Writing a brief can be a minefield. Get it wrong and you will not get the results you were hoping for from your web designer. Here are some headings that may help you start the brief you have been putting off for weeks. Fear of the blank page is real.

Contact Name – An obvious one

Company/Organisation Name – Also easy. Now your are on your way.

Company Contact Details (Email/Phone number/Twitter/other social platforms)

About your business – Tell your designer about your business and core values.

Does your company already have a website, if so what is the address?

What makes your company different to other companies offering a similar service? – The USP can be difficult to nail down for some but keep at it and it will come to you.

Have you seen other websites that you think we should look at and why? – Not that anyone is going to copy but this gives the designer some reference to what you are looking to expect from the design and functionality you may need.

What do you feel are the primary goals of your website? – This could be purely information, a portfolio of work, sales, conversions, etc.

What would you say are the most crucial element/function for your Website? – Ideas are: user friendly, clear call to action, building awareness of the brand, returning visitors etc.

Who is your primary target audience? – This is an important question to answer. Your designer will design something that is fitting visually for your target audience. Will your target audience be mostly Male, Female, or an equal balance? What age is your target audience? Where are they located geographically?

How do you want your customers to perceive your Company? – Again much like target audience this will give your designer good direction.

List a few words or phrases that you feel best describe the essence/feel of the website i.e. corporate, non-corporate, traditional, hip, subtle, dramatic etc. – These can simply be your core values.

Will you produce your own text for the website, or would you like to use a professional copywriter to research, write or simply edit your text so that it suits the unique requirements of digital media? – Mainly for costing and timing purposes.

Tell us about some of the functionality/interactivity you would expect from the site i.e. Blog, Calendar, Photo Gallery, Forum, RSS Feeds, Mailing List, Members? Area etc. – All important information. Its easier to get all this down in the beginning rather then adding functions later on.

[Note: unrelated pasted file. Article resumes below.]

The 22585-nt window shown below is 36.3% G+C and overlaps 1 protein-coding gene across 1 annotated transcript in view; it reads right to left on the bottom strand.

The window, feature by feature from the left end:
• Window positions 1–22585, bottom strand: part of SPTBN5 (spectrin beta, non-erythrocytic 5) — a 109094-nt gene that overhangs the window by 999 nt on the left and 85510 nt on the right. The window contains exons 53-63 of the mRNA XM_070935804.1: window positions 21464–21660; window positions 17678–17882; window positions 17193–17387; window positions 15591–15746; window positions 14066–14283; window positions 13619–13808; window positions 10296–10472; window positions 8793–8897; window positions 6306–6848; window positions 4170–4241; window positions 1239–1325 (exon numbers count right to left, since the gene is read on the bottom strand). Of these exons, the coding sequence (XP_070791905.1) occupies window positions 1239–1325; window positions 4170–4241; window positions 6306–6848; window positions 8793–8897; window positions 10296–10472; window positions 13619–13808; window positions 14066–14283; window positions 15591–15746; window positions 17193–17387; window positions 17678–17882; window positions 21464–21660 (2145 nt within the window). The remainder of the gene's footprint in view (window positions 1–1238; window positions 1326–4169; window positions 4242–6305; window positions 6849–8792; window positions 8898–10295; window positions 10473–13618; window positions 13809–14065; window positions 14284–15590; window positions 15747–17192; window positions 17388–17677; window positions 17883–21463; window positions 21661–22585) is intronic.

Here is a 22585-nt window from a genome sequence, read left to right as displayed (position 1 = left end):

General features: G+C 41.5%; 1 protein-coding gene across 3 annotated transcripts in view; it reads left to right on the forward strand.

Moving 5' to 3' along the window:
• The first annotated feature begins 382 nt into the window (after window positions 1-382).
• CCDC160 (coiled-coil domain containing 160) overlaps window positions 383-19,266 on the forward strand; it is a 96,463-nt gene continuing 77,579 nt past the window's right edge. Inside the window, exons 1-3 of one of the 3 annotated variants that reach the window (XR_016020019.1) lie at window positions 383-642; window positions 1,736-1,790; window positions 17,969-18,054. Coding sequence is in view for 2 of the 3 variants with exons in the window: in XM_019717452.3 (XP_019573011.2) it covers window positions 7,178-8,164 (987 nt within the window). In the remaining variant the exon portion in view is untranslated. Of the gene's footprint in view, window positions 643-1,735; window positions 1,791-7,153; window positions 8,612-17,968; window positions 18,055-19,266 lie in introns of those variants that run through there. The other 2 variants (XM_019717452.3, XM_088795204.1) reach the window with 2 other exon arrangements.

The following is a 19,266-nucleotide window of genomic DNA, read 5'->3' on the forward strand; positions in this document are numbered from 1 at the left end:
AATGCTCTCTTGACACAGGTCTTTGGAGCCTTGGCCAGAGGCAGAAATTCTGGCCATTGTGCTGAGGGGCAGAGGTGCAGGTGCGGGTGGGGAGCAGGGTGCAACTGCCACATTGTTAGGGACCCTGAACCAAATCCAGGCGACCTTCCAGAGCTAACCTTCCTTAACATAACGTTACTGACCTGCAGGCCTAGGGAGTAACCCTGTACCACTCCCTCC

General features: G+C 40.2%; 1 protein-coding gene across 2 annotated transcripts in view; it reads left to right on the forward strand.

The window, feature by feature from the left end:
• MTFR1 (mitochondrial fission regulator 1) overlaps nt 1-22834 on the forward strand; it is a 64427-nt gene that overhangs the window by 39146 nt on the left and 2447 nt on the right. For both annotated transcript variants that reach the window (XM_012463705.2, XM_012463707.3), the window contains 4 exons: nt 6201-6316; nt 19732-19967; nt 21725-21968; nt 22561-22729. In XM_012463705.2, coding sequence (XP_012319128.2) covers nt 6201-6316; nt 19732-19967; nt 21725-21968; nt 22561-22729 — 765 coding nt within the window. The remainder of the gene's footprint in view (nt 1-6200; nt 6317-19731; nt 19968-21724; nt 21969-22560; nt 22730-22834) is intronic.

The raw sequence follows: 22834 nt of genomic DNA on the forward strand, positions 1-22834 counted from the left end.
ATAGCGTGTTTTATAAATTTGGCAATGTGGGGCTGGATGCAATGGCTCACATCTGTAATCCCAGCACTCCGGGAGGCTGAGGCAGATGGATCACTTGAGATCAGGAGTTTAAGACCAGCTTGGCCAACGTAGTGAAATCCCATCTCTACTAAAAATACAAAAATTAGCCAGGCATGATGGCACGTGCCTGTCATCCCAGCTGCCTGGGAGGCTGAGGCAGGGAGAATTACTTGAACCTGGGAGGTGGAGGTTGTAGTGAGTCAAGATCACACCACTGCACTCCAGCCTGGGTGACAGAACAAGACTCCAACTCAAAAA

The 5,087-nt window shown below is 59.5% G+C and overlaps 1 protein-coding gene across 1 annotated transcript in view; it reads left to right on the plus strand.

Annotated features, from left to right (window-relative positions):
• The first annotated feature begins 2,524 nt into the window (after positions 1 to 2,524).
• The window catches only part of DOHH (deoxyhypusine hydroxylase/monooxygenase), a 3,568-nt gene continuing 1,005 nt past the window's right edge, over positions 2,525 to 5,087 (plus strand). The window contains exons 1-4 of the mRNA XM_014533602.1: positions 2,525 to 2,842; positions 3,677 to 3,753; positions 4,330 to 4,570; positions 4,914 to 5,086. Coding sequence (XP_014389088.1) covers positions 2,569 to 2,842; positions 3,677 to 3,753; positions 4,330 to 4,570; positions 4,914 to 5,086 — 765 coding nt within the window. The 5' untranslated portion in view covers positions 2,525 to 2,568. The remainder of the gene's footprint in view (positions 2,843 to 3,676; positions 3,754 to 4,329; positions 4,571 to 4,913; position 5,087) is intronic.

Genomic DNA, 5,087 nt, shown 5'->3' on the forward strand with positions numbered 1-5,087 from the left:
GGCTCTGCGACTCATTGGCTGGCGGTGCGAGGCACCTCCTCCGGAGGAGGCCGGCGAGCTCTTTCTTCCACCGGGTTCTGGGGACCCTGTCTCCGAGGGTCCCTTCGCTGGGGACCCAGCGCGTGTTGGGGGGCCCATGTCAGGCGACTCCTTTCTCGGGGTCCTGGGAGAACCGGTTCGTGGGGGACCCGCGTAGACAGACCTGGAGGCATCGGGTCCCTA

How many pages do you envisage, for example 5-10 / 10-20 / 20-40 / 40 or more? – Again helps with obtaining an accurate quote and timeline.

Do you require a Domain Name and/or Hosting? – You may already have this but many agencies also offer this service.

Do you require a Content Management System (CMS) i.e. a system that will enable in-house website updates/edits? – Most websites are now created with a CMS such as WordPress. This gives you, the client, control of your content.

If yes, are you intending to populate the site yourself or would you like us to do this for you? – Its generally cheaper to populate the site yourself but make sure your agency will offer you some training on the platform.

Will you want to sell online? – Will your site need a shop?

Do you want to integrate Social Media, Twitter, Facebook, Flickr etc? – Normally the answer to this one is ‘yes’.

Do you have a deadline and if so when is it? – Most sites can take 2-6 weeks so be specific but don’t squeeze your timeline. Be realistic.

Will you provide pictures or should the budget cover purchase of stock photography or the hire of a photographer? – Stock photography which is royalty free is popular due to the low cost but you can’t beat bespoke images so you know no one else is using the same image.

Is website accessibility important, very important or crucial to your organisation/business? – Normally yes. Accessibility is important as you need as many people to access your information with ease.

You may be able to think of a few more things to put in your brief but try not to waffle and overwhelm the designer with research, facts and figures that may not be relevant. Of course, if it is relevant then include the information. We hope this is of some assistance to those that are not used to writing briefs. Good luck.

Join The Reform List

Get all the latest news and tips on design and marketing

You have Successfully Subscribed!

Share This